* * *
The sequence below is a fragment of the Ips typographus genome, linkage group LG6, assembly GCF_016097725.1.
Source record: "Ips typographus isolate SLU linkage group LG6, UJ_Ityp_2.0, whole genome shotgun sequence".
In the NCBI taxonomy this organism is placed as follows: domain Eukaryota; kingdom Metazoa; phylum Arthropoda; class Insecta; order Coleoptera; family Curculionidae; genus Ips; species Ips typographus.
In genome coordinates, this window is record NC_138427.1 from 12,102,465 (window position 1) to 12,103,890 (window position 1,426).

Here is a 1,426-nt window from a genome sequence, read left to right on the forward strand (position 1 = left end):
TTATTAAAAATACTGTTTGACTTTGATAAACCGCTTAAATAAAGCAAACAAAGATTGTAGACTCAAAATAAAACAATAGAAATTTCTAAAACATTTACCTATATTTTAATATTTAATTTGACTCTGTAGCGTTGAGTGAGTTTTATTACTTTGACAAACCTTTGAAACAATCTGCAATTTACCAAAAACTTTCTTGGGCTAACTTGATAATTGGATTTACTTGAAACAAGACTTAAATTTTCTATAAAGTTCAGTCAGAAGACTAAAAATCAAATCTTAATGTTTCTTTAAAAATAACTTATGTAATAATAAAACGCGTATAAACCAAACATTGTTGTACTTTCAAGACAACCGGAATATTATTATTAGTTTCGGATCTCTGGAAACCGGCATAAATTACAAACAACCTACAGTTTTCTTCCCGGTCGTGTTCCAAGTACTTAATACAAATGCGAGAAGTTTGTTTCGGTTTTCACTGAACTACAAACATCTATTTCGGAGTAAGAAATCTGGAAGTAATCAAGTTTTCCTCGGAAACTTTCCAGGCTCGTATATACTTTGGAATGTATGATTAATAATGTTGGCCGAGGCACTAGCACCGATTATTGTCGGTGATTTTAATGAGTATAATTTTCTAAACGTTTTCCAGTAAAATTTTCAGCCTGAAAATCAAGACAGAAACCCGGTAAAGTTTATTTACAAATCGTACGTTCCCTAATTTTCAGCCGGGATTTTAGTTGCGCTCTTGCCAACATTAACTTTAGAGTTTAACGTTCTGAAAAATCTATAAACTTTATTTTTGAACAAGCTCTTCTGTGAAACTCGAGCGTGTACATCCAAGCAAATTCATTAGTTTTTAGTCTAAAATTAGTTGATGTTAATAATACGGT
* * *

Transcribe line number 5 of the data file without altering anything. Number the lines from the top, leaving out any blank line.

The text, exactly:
Here is a 1,426-nt window from a genome sequence, read left to right on the forward strand (position 1 = left end):